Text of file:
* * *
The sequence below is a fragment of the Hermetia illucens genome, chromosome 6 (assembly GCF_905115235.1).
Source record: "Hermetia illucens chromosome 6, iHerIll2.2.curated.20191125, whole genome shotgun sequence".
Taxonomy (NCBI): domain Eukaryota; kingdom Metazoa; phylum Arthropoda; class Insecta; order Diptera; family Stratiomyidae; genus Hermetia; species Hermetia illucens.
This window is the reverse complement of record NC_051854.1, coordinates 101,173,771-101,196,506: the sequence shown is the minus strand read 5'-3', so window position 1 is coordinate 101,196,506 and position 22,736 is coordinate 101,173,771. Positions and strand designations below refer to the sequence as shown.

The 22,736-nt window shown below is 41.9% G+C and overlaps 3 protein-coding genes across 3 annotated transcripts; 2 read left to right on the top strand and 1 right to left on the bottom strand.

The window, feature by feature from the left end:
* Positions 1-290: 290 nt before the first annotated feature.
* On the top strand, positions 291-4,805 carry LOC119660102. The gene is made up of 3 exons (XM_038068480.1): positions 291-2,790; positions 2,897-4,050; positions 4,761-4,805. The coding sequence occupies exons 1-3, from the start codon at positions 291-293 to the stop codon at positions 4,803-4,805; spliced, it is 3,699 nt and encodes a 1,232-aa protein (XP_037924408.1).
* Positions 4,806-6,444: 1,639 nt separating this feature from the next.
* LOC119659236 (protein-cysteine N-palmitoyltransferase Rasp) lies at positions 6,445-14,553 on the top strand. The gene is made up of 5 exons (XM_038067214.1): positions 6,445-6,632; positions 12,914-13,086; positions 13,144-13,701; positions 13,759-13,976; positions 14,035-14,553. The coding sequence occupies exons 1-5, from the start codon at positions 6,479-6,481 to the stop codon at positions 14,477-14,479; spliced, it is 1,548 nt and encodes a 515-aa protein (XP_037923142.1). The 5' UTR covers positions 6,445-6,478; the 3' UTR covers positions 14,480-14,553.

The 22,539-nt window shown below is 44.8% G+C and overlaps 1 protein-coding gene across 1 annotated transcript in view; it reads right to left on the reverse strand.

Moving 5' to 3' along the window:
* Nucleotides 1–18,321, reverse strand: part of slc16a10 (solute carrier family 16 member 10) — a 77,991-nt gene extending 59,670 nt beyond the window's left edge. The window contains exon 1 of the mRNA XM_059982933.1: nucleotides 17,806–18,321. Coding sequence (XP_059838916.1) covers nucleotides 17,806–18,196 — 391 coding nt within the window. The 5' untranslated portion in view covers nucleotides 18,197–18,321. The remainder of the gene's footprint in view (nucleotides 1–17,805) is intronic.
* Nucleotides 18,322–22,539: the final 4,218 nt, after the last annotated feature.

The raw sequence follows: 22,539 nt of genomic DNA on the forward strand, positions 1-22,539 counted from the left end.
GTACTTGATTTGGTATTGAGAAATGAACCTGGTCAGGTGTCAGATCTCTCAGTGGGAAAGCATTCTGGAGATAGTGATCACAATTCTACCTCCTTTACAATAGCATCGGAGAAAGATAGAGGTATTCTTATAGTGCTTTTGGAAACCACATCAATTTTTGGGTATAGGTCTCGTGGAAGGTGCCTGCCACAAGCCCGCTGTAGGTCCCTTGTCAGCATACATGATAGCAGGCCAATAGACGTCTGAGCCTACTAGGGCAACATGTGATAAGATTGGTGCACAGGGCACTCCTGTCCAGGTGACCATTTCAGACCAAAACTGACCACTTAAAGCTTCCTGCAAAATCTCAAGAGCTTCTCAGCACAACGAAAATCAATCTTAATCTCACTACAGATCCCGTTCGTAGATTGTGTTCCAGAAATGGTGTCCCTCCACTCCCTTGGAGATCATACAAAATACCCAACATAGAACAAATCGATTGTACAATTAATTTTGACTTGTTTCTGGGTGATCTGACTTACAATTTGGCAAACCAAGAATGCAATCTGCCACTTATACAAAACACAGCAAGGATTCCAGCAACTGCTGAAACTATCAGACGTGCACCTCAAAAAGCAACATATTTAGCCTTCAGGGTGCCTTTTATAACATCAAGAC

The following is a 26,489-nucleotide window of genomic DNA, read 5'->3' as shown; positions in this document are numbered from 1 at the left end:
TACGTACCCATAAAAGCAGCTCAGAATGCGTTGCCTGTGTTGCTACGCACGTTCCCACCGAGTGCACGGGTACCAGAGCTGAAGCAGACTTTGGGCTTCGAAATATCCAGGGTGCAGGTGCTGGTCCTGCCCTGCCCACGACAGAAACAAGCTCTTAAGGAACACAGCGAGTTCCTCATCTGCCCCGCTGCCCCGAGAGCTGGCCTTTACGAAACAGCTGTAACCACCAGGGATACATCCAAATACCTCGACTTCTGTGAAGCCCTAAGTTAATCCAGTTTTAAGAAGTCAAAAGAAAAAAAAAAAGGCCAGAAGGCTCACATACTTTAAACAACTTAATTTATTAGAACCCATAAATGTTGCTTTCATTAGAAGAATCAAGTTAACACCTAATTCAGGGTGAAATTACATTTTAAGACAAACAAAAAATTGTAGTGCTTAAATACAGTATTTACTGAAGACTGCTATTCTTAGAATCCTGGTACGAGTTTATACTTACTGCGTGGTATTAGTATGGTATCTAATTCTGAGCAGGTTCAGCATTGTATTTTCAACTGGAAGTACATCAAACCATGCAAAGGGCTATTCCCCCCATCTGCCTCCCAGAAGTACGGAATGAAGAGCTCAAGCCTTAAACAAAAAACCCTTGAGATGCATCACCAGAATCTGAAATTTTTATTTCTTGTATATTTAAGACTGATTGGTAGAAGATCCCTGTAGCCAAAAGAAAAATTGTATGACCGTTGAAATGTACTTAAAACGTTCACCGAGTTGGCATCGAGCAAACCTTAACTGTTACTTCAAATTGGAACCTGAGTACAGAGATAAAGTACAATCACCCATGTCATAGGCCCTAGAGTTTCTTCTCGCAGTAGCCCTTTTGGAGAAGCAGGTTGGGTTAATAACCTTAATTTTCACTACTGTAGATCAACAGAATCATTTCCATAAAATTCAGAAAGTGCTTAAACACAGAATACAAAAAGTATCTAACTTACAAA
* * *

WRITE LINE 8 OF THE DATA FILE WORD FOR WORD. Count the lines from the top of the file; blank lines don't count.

* On the top strand, positions 291-4,805 carry LOC119660102. The gene is made up of 3 exons (XM_038068480.1): positions 291-2,790; positions 2,897-4,050; positions 4,761-4,805. The coding sequence occupies exons 1-3, from the start codon at positions 291-293 to the stop codon at positions 4,803-4,805; spliced, it is 3,699 nt and encodes a 1,232-aa protein (XP_037924408.1).